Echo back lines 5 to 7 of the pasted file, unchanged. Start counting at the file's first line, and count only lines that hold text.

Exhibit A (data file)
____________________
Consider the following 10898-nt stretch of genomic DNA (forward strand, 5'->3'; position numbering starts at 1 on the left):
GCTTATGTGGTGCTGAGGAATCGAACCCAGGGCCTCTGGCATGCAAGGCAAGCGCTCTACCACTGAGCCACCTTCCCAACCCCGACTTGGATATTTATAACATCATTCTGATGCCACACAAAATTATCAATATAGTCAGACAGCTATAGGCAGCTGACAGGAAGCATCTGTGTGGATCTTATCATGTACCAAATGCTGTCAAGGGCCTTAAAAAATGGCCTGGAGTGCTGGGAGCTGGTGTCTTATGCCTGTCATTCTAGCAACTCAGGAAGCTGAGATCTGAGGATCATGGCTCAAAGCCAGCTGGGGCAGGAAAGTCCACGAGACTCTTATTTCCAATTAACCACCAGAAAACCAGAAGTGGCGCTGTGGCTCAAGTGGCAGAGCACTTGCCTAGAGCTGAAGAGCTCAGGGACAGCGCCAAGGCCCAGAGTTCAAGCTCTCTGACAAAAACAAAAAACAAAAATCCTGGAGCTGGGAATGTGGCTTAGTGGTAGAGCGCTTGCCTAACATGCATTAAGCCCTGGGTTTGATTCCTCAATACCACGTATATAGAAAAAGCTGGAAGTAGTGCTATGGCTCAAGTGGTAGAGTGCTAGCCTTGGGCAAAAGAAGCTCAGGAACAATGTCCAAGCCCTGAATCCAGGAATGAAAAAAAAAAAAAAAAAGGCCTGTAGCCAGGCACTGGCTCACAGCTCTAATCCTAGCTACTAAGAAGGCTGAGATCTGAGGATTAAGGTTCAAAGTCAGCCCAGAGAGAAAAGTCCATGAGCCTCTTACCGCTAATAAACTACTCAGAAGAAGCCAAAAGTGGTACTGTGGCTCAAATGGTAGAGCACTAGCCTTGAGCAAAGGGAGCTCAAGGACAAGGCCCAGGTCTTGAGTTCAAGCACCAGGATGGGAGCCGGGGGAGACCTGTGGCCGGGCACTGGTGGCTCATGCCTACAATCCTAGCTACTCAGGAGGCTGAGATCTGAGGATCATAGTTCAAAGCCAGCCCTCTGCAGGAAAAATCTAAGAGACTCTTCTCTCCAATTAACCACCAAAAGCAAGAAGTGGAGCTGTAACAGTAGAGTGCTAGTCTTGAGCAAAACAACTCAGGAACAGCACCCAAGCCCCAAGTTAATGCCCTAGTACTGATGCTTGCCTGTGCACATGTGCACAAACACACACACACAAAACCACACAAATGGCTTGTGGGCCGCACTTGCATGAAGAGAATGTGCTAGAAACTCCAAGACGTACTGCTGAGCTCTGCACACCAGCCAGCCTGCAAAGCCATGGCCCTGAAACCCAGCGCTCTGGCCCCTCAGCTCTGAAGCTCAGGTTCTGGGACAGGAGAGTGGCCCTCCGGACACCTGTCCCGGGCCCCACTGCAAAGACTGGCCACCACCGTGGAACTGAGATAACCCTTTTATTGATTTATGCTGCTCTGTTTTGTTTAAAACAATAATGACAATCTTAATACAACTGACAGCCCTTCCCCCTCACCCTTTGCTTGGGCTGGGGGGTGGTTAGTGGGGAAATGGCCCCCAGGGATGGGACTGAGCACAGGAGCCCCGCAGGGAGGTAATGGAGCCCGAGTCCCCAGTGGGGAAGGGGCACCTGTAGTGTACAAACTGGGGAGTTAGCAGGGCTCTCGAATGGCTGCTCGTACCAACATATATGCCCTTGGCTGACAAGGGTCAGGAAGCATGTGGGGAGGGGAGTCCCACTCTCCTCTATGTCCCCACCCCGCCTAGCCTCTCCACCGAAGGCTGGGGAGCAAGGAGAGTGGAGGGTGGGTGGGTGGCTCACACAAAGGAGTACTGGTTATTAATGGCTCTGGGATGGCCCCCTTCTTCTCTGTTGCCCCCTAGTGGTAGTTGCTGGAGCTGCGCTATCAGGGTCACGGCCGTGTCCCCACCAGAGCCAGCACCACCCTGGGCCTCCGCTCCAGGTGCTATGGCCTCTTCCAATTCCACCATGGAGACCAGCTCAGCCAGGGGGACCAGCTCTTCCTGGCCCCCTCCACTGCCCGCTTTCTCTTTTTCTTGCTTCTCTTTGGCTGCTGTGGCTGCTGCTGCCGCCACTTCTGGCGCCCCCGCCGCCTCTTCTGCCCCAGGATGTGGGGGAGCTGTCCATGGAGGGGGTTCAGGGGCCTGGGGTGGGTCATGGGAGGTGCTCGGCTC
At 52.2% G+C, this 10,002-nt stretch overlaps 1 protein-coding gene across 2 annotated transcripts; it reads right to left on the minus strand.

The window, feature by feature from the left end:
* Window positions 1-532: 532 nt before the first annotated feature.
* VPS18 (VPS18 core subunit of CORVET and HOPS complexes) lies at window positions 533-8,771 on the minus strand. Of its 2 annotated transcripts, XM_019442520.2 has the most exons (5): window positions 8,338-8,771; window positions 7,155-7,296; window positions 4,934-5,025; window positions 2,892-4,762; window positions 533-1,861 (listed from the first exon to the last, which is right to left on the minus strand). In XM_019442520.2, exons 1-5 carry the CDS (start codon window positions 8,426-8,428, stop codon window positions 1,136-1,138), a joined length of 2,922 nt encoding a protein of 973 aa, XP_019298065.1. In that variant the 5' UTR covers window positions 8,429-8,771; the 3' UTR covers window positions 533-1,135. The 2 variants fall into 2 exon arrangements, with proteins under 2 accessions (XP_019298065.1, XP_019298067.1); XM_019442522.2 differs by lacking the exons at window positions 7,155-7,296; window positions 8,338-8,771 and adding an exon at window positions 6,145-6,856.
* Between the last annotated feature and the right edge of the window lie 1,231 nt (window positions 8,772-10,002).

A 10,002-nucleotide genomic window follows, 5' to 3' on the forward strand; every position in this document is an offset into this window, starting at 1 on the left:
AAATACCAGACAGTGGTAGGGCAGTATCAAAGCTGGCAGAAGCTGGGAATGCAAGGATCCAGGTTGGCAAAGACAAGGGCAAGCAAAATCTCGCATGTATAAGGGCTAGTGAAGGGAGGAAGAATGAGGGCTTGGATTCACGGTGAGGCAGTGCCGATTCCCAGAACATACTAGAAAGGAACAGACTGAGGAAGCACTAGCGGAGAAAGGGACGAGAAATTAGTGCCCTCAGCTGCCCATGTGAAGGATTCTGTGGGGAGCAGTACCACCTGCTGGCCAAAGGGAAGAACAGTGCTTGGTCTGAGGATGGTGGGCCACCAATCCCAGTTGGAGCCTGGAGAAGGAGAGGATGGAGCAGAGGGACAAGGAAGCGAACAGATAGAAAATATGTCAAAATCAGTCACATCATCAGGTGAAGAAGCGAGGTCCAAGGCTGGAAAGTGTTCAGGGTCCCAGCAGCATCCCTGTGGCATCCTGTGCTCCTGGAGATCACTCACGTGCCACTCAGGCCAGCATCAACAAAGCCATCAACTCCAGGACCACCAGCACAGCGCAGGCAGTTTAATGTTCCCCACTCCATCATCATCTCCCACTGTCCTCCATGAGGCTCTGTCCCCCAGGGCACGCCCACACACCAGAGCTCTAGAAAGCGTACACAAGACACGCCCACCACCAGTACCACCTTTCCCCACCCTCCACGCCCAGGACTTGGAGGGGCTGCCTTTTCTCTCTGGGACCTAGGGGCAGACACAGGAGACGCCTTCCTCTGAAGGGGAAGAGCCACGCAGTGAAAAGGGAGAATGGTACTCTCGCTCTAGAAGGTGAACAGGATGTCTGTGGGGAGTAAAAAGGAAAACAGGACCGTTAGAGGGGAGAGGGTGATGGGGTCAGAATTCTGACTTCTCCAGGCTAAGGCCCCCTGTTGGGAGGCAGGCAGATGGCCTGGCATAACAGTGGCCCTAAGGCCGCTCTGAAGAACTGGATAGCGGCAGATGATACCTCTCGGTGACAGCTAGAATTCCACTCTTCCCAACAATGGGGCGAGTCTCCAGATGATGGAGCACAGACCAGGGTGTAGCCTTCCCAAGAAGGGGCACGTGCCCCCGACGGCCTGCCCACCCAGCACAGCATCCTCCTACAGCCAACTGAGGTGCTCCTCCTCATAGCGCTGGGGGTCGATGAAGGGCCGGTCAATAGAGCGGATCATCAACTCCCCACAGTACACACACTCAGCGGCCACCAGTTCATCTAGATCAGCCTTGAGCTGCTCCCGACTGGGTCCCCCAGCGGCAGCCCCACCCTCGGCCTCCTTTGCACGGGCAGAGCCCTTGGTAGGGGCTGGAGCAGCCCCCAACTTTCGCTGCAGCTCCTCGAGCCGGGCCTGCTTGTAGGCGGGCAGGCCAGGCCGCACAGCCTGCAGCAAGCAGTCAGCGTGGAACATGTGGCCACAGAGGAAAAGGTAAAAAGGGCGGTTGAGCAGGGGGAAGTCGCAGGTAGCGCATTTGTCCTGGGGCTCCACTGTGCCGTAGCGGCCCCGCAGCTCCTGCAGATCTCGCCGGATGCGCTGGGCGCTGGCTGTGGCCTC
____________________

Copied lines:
* Window positions 1-532: 532 nt before the first annotated feature.
* VPS18 (VPS18 core subunit of CORVET and HOPS complexes) lies at window positions 533-8,771 on the minus strand. Of its 2 annotated transcripts, XM_019442520.2 has the most exons (5): window positions 8,338-8,771; window positions 7,155-7,296; window positions 4,934-5,025; window positions 2,892-4,762; window positions 533-1,861 (listed from the first exon to the last, which is right to left on the minus strand). In XM_019442520.2, exons 1-5 carry the CDS (start codon window positions 8,426-8,428, stop codon window positions 1,136-1,138), a joined length of 2,922 nt encoding a protein of 973 aa, XP_019298065.1. In that variant the 5' UTR covers window positions 8,429-8,771; the 3' UTR covers window positions 533-1,135. The 2 variants fall into 2 exon arrangements, with proteins under 2 accessions (XP_019298065.1, XP_019298067.1); XM_019442522.2 differs by lacking the exons at window positions 7,155-7,296; window positions 8,338-8,771 and adding an exon at window positions 6,145-6,856.
* Between the last annotated feature and the right edge of the window lie 1,231 nt (window positions 8,772-10,002).